- Write a script to record video on a loop
- Write a script to take a picture on an interval
- Connect a CHDK powered camera to an Arduino or Raspberry Pi to have a computer control when to take photos and/or videos through the camera’s USB port.
Finally, another popular camera option is to use a camera built specifically for the Arduino or Raspberry Pi platforms such as the ArduCam for Arduino or the Raspberry Pi Camera Module. These cameras are fun to use and play with and are often extremely small and compact which saves a lot on weight and space.
Your high altitude weather balloon flight is generally going to last somewhere between 90 to 180 minutes so you’ll need to consider battery life for your cameras. Most action cameras like the GoPro or the Lightdow LD4000 cameras are able to capture continuous video for only 45 minutes with their stock battery so you’ll need to consider adding an external battery pack to your camera to keep it powered on for the entire flight. Using an external battery pack can be tricky, though. It’s very difficult to add an external battery to a small Canon PowerShot Camera. It’s a little easy to add to small action cameras and very easy to add to the ArduCam or Raspberry Pi Camera since you can just ensure to provide extra capacity to your Arduino or Raspberry Pi’s battery supply.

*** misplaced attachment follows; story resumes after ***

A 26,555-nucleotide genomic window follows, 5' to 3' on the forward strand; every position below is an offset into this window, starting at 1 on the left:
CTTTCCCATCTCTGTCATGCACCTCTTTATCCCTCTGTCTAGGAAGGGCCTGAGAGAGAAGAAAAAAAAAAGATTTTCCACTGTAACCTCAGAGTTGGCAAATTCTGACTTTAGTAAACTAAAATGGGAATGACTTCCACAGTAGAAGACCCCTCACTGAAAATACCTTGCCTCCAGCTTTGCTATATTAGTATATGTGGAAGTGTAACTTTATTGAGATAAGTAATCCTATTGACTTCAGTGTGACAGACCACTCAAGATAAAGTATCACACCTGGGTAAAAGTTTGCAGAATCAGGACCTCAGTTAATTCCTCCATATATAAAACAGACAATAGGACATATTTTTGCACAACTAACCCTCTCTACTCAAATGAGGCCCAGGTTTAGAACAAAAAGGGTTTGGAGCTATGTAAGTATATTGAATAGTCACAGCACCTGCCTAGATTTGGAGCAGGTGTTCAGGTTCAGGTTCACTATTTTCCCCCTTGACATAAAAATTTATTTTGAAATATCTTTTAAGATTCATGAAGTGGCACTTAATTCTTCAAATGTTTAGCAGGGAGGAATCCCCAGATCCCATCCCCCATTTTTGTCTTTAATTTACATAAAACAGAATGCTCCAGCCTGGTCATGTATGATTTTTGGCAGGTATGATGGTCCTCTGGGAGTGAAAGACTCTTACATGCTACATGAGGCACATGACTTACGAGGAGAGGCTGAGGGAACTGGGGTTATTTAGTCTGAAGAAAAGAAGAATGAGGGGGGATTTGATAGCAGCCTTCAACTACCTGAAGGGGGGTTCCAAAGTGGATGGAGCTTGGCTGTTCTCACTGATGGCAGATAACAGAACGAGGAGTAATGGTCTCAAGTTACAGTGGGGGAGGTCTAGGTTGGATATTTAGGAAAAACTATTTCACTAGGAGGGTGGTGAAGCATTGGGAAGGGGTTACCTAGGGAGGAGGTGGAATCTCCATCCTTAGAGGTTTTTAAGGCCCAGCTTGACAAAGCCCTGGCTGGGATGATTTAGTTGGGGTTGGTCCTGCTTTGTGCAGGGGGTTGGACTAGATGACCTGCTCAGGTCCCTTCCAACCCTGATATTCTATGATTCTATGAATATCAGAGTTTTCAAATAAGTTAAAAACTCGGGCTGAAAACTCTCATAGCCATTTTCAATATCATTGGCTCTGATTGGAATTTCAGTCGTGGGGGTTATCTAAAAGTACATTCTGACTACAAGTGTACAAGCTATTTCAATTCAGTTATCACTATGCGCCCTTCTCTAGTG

If you’re adding an extended battery pack to an action camera, you’ll want to make sure that you camera can record at the same time that it is charging. Also, be sure that once the camera is fully charged that it doesn’t cause your battery pack to turn off. Some battery packs will continue to trickle power to the camera once fully charged, some battery packs will completely shut off once it’s fully charged. That means, if you launch a fully charged camera, it may never use the battery pack and die mid-flight. Ideally, use a battery pack that doesn’t shut off once fully charged. If you can’t find one, a trick would be to start your flight with a drained camera battery. The first half of your flight will record video while your camera is charged, then if the battery pack shuts off once charged, you should hopefully be able to finish out the flight with just the camera’s native battery.